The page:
As a follower of Jesus committed to a holistic pro-life ethic, from the moment of natural conception to the moment of natural death, I find myself in awe that we are perhaps weeks away from Roe v. Wade being overturned by the United States Supreme Court. And as a pastor of a small church in Studio City, California, an influential neighborhood of Los Angeles, I also realize the ruling likely won’t change much practically for our community in terms of decreasing the number of abortions.
We live in one of the most progressive pro-choice states, and California is already passing legislation to encourage people to visit our state in order to obtain an abortion in the case that their state outlaws the procedure. These so-called “abortion tourism” policies should be no surprise to anyone familiar with the hold abortion ideology has on our country. So how should pro-life pastors and other ministry leaders in neighborhoods like mine respond to such developments, especially as more vulnerable women in need may be coming to our state?
What stays the same
In one sense, nothing should change. The calling of a pastor is to help lead his church in obedience to the Great Commission (Matt. 28:18-20) and the Great Commandments (Matt. 22:36-40) in their own context and in their own community. That calling is true whether one pastors in Mobile, Alabama, or Los Angeles, California. And so, when our God describes himself as One who “executes justice for the fatherless and the widow, and loves the sojourner, giving him food and clothing” (Deut. 10:18) and tells his people they should “open [their] mouth for the mute, for the rights of all who are destitute. Open [their] mouth, judge righteously, defend the rights of the poor and needy,” then it is not difficult to see a part of that calling should be to foster a holistic pro-life culture and ministry within one’s congregation.
This must include caring for and protecting both the unborn life in the womb and vulnerable women who are seeking help in a desperate time. At our church I try to make it a point to speak to and preach toward caring for and protecting both of those groups. Our tribal political world often only speaks to the need to protect the unborn at the expense of (or ignorance of) vulnerable women, and vice versa. The Kingdom of God never makes such bifurcations. Neither should pastors. The passions in our country around abortion are impossible to change overnight, and progressive neighborhoods like my own will, I believe, only be shifted by the pro-life side through sustained advocacy on behalf of vulnerable women along with their unborn children.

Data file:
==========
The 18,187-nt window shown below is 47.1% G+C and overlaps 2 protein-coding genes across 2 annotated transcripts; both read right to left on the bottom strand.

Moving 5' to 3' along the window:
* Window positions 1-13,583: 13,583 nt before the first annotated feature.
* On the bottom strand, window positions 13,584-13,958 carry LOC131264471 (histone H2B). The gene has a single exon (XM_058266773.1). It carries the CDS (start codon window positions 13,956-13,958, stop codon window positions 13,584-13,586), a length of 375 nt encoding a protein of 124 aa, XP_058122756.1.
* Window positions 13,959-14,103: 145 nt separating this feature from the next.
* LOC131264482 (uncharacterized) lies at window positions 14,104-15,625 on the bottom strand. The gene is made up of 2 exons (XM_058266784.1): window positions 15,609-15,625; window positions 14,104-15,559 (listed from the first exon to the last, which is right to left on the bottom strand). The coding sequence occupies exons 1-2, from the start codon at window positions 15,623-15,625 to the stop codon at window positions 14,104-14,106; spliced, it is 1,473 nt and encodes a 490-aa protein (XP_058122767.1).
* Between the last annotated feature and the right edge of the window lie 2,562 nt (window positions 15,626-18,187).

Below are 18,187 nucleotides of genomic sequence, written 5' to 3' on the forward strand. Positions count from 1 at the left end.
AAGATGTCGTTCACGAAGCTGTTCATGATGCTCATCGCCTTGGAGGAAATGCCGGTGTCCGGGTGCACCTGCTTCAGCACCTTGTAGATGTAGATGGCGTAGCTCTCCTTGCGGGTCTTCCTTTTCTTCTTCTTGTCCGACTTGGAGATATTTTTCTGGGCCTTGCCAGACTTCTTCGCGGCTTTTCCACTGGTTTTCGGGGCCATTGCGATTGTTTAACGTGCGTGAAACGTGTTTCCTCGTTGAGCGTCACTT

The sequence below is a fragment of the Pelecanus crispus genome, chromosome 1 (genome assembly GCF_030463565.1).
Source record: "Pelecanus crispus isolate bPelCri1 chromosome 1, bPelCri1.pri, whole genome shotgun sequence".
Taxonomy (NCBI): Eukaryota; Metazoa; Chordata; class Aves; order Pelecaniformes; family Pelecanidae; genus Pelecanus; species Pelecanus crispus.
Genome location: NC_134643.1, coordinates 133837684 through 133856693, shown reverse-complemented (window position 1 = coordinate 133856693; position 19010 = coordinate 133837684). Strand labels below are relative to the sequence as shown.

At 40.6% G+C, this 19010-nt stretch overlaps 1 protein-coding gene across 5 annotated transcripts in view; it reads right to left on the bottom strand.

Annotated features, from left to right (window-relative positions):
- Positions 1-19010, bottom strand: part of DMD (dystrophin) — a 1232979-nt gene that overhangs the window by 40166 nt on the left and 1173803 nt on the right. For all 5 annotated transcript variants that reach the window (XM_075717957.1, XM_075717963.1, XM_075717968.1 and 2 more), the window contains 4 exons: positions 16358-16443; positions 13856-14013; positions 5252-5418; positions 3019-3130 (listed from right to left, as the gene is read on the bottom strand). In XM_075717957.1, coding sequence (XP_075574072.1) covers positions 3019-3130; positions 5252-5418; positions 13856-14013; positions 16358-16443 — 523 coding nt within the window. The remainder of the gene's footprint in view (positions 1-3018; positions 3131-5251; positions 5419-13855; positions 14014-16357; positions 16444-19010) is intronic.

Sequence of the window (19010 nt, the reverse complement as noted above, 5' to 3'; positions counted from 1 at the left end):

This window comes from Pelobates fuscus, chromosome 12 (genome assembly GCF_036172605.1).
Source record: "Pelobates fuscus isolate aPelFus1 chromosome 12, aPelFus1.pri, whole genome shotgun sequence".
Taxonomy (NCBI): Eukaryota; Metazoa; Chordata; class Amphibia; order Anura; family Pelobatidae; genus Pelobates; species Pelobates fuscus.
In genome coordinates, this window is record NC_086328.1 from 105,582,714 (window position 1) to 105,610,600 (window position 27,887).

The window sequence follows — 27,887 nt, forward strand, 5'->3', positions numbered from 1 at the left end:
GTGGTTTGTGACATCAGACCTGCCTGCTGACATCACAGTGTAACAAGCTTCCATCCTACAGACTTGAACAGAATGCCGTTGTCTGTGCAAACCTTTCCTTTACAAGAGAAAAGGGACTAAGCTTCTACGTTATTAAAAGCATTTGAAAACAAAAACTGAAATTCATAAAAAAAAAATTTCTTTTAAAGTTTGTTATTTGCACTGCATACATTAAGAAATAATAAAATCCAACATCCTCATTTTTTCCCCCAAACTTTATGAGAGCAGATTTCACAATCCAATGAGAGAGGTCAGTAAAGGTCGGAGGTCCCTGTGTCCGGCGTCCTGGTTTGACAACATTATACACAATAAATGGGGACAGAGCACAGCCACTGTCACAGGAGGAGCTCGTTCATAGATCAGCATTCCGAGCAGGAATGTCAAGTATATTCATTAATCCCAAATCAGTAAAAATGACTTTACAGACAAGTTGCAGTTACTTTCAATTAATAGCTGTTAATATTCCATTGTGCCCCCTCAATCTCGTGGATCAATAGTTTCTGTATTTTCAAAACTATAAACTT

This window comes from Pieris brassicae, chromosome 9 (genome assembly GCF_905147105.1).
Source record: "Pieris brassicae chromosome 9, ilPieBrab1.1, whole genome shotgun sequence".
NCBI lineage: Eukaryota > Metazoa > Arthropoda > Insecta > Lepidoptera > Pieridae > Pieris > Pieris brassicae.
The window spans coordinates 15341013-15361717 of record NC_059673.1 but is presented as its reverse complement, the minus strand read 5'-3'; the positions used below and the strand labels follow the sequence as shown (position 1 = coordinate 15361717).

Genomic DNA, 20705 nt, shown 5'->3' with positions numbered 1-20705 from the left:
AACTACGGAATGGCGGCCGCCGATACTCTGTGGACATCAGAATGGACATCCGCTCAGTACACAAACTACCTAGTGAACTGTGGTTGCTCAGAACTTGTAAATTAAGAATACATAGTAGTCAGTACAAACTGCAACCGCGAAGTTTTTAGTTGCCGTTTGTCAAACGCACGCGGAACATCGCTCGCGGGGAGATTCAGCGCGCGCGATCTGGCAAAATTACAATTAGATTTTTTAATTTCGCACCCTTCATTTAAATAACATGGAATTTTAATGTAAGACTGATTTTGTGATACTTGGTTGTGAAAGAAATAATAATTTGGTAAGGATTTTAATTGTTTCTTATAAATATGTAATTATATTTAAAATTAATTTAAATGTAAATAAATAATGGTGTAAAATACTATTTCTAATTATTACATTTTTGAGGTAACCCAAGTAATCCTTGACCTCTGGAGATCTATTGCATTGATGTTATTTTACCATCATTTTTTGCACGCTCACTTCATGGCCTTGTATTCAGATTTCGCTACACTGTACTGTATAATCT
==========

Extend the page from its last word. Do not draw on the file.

What needs to change
But in another sense, if Roe gets overturned and more “abortion tourism” policies go into effect in states like California, things should change. Jesus told us to “let [our] light shine before others, so that they may see [our] good works and give glory to [our] Father who is in heaven” (Matt. 5:16). The ending of Roe would give a special, heightened cultural awareness to abortion issues and how followers of Jesus choose to respond. If our non-Christian community sees us respond with disdain toward Californians rather than California’s progressive policy responses, for example, it will likely only cement the tribal divisions around abortion.
We absolutely should deplore the policy that leads to a holocaust of life, but we should look with compassion on those who are deceived by sin. If they see us respond like the prophet Jonah to the city of Nineveh, pouting in the dirt and bitter that things have not gone the way we desired, we cannot expect that either the unborn nor vulnerable women will be any more protected here. Worse yet would be to stand before our Lord at the end of time in regards to this issue and hear him implore us, “Should not I pity California, that great state, in which there are more than 39 million persons who do not know their right hand from their left?” (Jonah 4:11, changes mine).
If Roe ends and California enacts more progressive policies to encourage more abortions for those local and outside the state, pro-life followers of Jesus will have a great opportunity to proclaim and show that we are a people who care about every individual affected by an unplanned pregnancy. There will be plenty of tribal culture warriors who, like Jonah, call for fire to reign down on the state. Not so for us, pastor. We must be those who vocally teach our people that the way of Jonah with Nineveh must not be our way. Instead, we must emulate the way of Jesus when he said, “Come to me, all who labor and are heavy laden, and I will give you rest” (Matt. 11:28). We must be the people who compassionately show people that there are options other than terminating the precious preborn life inside of them. And we can do this while graciously advocating for the protection of these lives.
California pastors like myself can also lead their congregations to take one tangible step together to help such women, whether giving to or volunteering at PRCs (Pregnancy Resource Centers), connecting with already active pro-life organizations, or supporting local foster care and adoption services. And may I humbly submit that we can advocate for our local and state government to enact more fiscal policies that help reduce abortions? Many progressive legislatures will never seek to reduce abortions directly but will absolutely seek to lift vulnerable women out of poverty and situations which make abortion seem like an attractive option. Pro-life followers of Jesus should be able to encourage such legislation if, in the end, it leads to the protection of more life and the formation of more healthy families.
If we take these overall tactics, then we’ll be on our way to loving our vulnerable neighbor as ourselves, the very way that Jesus, at the cross, has loved us when we were most vulnerable in our sins.